Bears in Mind donated a bulldozer for the park management to create the necessary firebreaks.
Bears in Mind has supported the development of the Large Carnivore Education Centre in Vlahi, in the Pirin Mountains. Various other projects in this region (see links to the projects below) have also been supported. After completion, the centre has been in full use. Not only school children, but also students and tourists visit the centre to learn about Bulgarian wildlife which features information on the countries carnivores. A small shop has been opened and visitors can enjoy coffee and a snack in the small café. On the second floor an interactive exhibition is set up, highlighting examples of conflicts between humans and carnivores and their possible solutions. In addition, a room is converted to make it suitable for workshops and (small) conferences.
Near the educational centre the bear enclosure for former circusbear Medo and bear Buya (from Kormisosh) was built. At the beginning of August 2019 these bears have been relocated to a new home in Northern Italy.
Bear Alert is developed by Bears in Mind to keep track of the many captive bears, often living under horrible conditions, in order to help as many individuals as possible. Over time, Bears in Mind has gathered information on more than 400 of these bears. Some of them have already been rescued from their miserable existence and brought to a sanctuary or zoo where proper care and space could be offered. Other bears unfortunately died before we could we do anything. But most of them still await a better life…
The individual reports about bears will be processed into a database. Short term solutions will be considered next. In most cases Bears in Mind staff will consult with her local partner NGO and / or with the owner of the animal to give advise on husbandry, food and water. Simple enrichment methods for the cages are used such as leafy tree branches or a play object. These methods are often cheap and easy to create and make the life of the bear somewhat more pleasant. In other cases, if legally possible, bears will be confiscated and relocated to a better facility.
Semperviva is a Bulgarian organization which started to breed livestock uarding dogs again. Every year, one or two litters of puppies are raised. When the puppies are old enough they are taken (for free) to pre-selected shepherds, who sign an agreement confirming their understanding of how to take care of the dogs. The dogs need to work in pairs and very often a younger pup is trained by an adult dog. With its follow-up programme Semperviva checks on the dogs twice a year until they are confident that the dogs behaviour is appropriate. Bears in Mind funded the breeding project between 2002-2011.
In the old days, the Karakachan dog breed was used specially to protect flocks of sheep. The Semperviva programme makes it possible for shepherds to obtain a puppy and receive training in how to care for the dogs and use them to protect their livestock. Every year, a dozen puppies were placed in the eastern part of the Rhodopy mountains in Bulgaria. Furthermore, the number of attacks by bears and wolves before and after the introduction of the dogs are compared. Over the years, it has been proven that flocks accompanied by these dogs have suffered substantially less losses to large carnivores.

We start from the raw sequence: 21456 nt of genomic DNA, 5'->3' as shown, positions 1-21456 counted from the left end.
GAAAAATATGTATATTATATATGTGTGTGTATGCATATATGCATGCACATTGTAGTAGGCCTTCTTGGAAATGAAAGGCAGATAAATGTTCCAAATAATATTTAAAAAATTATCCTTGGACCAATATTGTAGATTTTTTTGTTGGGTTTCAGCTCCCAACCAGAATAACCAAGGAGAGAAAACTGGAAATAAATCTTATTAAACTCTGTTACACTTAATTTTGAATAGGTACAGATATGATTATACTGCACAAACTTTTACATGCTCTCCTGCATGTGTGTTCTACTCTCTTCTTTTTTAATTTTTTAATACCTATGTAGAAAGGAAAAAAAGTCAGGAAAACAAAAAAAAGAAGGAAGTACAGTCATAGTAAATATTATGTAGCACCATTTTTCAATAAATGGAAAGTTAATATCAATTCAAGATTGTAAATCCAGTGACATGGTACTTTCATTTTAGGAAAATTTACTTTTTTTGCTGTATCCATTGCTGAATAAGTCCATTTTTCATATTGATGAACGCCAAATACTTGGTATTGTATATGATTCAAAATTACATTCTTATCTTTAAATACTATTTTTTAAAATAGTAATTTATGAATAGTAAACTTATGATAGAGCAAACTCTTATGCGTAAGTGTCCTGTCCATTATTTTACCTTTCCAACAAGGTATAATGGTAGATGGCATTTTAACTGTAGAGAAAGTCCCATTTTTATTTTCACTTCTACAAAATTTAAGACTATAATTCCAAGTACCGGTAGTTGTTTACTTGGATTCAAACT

In the Russian Far East, two of the world’s most endangered big cats occur: the Amur leopard (Panthera pardus orientalis) and the Amur or Siberian Tiger (Panthera tigris altaica). The estimated wild population (2021) of these leopards is around 100 individuals and the tiger population hangs around 500-550 animals. The necessity to protect these two species is eminently clear and will also benefit the brown bear and Asiatic black bear populations, which occur in the same habitat. The Phoenix Foundation has organized many different activities, ranging from educational activities for kids, asking media attention, executing research projects and setting up anti-poaching teams. Bears in Mind supports the anti-poaching teams.
Red Wolf Brigade Since January 2002 the Red Wolf anti-poaching team has been patrolling the perimeter and the core of the wildlife refuge. Their activities range from confiscating poached wildlife, illegal rifles and fining people for violation of hunting regulations. The rangers are also involved in making fire breaks and providing food and saltlicks during harsh winters for the prey animals of the leopards and tigers. They also visit schools and give lectures to people who visit the forests.
Borisovkoye Plateau Borisovkoye Plateau wildlife refuge has always been considered as one of the best remaining tracts of the leopard habitat. During the tiger census in January 2000 the tracks of seven leopards, two or three tigers, and 60-70 fresh ungulate tracks (per 10 km² of route) were found on the monitoring site including the Borisovkoye Plateau wildlife refuge and Nezhinskoye hunting society. The 2003-2005 surveys showed the same leopard and tiger density. It proves the important role that protection of territories and anti-poaching activities play in leopard and tiger conservation.
The important anti-poaching work done by Phoenix Fund was continued & supported from 2013 onwards by Bears in Mind under the project Conservation Drones in Russia.